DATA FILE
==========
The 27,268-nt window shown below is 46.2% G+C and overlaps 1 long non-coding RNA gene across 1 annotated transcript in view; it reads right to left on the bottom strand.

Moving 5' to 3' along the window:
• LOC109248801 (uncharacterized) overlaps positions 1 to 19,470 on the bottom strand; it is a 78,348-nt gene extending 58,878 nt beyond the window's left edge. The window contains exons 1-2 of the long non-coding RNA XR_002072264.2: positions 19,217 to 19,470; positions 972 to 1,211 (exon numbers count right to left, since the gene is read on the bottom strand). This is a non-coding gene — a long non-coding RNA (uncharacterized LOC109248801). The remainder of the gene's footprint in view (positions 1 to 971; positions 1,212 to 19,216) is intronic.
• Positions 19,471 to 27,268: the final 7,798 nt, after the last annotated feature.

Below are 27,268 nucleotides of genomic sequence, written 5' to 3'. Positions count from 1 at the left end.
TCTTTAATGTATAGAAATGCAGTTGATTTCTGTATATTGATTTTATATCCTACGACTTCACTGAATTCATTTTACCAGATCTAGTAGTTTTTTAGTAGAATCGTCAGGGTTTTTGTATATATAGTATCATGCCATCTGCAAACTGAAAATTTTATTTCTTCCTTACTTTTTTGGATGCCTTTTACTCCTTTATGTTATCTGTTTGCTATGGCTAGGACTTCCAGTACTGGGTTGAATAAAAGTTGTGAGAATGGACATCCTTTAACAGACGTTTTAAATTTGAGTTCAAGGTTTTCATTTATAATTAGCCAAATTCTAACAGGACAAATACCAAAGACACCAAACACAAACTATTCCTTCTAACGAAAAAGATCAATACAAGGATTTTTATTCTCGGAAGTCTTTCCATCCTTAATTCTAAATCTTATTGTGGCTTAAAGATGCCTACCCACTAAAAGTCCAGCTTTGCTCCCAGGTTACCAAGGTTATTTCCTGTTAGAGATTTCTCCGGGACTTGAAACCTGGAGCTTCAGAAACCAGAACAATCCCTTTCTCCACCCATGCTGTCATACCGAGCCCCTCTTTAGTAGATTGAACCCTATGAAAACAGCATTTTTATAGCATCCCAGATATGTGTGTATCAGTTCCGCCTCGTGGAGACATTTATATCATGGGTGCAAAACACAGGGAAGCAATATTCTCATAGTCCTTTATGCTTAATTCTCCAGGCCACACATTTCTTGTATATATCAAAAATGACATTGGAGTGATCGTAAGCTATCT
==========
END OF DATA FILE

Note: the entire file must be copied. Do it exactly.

The 27,268-nt window shown below is 46.2% G+C and overlaps 1 long non-coding RNA gene across 1 annotated transcript in view; it reads right to left on the bottom strand.

Moving 5' to 3' along the window:
• LOC109248801 (uncharacterized) overlaps positions 1 to 19,470 on the bottom strand; it is a 78,348-nt gene extending 58,878 nt beyond the window's left edge. The window contains exons 1-2 of the long non-coding RNA XR_002072264.2: positions 19,217 to 19,470; positions 972 to 1,211 (exon numbers count right to left, since the gene is read on the bottom strand). This is a non-coding gene — a long non-coding RNA (uncharacterized LOC109248801). The remainder of the gene's footprint in view (positions 1 to 971; positions 1,212 to 19,216) is intronic.
• Positions 19,471 to 27,268: the final 7,798 nt, after the last annotated feature.

Below are 27,268 nucleotides of genomic sequence, written 5' to 3'. Positions count from 1 at the left end.
TCTTTAATGTATAGAAATGCAGTTGATTTCTGTATATTGATTTTATATCCTACGACTTCACTGAATTCATTTTACCAGATCTAGTAGTTTTTTAGTAGAATCGTCAGGGTTTTTGTATATATAGTATCATGCCATCTGCAAACTGAAAATTTTATTTCTTCCTTACTTTTTTGGATGCCTTTTACTCCTTTATGTTATCTGTTTGCTATGGCTAGGACTTCCAGTACTGGGTTGAATAAAAGTTGTGAGAATGGACATCCTTTAACAGACGTTTTAAATTTGAGTTCAAGGTTTTCATTTATAATTAGCCAAATTCTAACAGGACAAATACCAAAGACACCAAACACAAACTATTCCTTCTAACGAAAAAGATCAATACAAGGATTTTTATTCTCGGAAGTCTTTCCATCCTTAATTCTAAATCTTATTGTGGCTTAAAGATGCCTACCCACTAAAAGTCCAGCTTTGCTCCCAGGTTACCAAGGTTATTTCCTGTTAGAGATTTCTCCGGGACTTGAAACCTGGAGCTTCAGAAACCAGAACAATCCCTTTCTCCACCCATGCTGTCATACCGAGCCCCTCTTTAGTAGATTGAACCCTATGAAAACAGCATTTTTATAGCATCCCAGATATGTGTGTATCAGTTCCGCCTCGTGGAGACATTTATATCATGGGTGCAAAACACAGGGAAGCAATATTCTCATAGTCCTTTATGCTTAATTCTCCAGGCCACACATTTCTTGTATATATCAAAAATGACATTGGAGTGATCGTAAGCTATCT